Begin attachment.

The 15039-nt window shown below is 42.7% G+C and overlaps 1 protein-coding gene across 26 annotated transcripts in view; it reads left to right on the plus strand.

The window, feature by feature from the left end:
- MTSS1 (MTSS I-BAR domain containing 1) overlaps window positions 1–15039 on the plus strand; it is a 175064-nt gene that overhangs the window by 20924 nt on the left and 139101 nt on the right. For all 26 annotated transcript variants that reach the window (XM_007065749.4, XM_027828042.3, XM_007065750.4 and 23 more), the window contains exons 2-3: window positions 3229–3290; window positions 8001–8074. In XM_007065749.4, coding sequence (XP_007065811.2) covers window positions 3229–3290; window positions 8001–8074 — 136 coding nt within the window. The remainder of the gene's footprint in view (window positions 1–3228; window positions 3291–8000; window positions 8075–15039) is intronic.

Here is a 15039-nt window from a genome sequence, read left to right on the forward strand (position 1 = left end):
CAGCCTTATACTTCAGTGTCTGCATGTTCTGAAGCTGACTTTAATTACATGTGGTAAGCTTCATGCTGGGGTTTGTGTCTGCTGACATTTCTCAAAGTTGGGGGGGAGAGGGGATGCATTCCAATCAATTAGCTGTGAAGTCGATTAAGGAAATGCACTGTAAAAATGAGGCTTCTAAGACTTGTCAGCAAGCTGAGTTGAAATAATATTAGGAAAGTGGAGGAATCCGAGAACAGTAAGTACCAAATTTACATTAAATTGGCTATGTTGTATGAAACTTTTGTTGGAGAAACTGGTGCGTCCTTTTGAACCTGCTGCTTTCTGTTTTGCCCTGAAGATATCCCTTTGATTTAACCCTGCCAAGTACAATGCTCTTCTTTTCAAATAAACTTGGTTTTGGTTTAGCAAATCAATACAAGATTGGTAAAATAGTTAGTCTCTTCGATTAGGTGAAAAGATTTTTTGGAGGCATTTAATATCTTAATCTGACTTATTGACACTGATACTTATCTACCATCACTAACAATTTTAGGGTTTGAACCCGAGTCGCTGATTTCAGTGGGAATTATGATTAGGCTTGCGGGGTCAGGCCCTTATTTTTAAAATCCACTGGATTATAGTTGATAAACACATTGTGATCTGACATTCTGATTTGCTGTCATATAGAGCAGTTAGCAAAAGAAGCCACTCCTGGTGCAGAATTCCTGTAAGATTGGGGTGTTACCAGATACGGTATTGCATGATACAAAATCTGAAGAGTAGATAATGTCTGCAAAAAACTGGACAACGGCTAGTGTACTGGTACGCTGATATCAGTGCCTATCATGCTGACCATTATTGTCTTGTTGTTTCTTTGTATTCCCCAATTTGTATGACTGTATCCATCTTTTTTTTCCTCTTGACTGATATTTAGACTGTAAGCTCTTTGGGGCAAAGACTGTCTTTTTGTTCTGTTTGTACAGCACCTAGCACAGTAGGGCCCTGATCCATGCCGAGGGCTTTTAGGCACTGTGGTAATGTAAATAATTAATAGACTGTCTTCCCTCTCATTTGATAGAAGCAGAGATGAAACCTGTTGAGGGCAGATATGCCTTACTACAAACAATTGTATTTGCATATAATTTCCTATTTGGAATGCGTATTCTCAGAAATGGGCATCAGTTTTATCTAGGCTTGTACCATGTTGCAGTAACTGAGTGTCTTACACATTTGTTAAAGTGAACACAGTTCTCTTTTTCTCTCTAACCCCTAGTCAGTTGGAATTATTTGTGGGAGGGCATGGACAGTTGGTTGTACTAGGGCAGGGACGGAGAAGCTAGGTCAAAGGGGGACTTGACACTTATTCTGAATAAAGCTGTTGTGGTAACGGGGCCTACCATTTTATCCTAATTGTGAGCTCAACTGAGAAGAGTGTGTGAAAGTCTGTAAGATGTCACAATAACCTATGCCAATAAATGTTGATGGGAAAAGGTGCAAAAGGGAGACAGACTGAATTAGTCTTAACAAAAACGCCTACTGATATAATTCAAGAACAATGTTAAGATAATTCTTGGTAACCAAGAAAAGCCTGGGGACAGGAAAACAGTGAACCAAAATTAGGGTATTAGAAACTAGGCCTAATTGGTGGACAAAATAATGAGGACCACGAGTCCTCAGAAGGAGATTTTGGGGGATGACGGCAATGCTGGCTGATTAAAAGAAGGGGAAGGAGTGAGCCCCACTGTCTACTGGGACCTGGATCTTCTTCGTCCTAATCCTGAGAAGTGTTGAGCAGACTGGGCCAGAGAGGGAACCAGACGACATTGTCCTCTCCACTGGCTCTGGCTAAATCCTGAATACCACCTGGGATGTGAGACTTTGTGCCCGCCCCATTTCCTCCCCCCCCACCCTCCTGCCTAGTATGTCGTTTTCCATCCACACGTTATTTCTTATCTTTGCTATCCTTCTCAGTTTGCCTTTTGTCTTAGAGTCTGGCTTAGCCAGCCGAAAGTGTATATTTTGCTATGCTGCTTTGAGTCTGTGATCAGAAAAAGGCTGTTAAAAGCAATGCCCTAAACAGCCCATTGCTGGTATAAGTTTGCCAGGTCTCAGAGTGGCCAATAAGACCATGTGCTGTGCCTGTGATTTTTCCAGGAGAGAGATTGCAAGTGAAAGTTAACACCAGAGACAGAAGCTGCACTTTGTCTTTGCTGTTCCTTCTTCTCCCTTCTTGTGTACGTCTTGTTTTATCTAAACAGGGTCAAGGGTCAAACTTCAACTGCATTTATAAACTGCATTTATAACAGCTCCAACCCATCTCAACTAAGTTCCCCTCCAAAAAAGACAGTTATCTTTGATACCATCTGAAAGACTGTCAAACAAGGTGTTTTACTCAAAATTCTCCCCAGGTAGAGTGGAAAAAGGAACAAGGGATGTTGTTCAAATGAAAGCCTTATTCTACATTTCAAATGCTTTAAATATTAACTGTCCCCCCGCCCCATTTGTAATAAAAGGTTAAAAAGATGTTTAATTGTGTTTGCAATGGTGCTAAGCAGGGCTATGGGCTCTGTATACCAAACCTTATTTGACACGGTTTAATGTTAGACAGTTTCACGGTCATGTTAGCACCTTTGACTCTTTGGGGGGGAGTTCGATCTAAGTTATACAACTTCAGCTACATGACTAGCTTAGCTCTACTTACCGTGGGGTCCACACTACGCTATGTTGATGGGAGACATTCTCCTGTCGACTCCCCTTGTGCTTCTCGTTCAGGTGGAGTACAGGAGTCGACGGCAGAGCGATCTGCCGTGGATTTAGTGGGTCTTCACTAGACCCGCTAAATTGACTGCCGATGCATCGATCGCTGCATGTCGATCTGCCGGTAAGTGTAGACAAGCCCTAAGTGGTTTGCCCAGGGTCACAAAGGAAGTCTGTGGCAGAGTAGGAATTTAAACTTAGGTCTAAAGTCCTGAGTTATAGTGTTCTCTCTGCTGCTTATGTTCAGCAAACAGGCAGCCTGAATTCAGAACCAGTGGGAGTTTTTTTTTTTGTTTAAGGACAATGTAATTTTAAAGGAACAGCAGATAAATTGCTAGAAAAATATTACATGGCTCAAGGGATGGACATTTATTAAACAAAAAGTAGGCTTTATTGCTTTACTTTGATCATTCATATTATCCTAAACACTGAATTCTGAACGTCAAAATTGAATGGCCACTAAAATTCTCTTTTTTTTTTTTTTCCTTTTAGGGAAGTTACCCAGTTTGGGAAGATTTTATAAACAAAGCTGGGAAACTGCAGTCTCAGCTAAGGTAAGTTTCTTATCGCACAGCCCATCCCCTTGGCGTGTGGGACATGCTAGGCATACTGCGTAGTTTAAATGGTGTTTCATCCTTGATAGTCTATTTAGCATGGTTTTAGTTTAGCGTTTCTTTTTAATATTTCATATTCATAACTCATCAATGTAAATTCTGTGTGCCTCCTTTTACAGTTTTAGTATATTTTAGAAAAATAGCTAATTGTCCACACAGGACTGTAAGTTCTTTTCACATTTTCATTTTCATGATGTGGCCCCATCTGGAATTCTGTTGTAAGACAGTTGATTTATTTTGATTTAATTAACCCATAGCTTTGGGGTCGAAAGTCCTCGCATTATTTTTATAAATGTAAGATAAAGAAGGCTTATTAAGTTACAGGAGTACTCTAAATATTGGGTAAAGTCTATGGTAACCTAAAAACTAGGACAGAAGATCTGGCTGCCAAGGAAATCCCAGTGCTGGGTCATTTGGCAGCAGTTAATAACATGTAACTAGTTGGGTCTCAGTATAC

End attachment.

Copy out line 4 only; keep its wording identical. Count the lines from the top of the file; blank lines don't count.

Here is a 15039-nt window from a genome sequence, read left to right on the forward strand (position 1 = left end):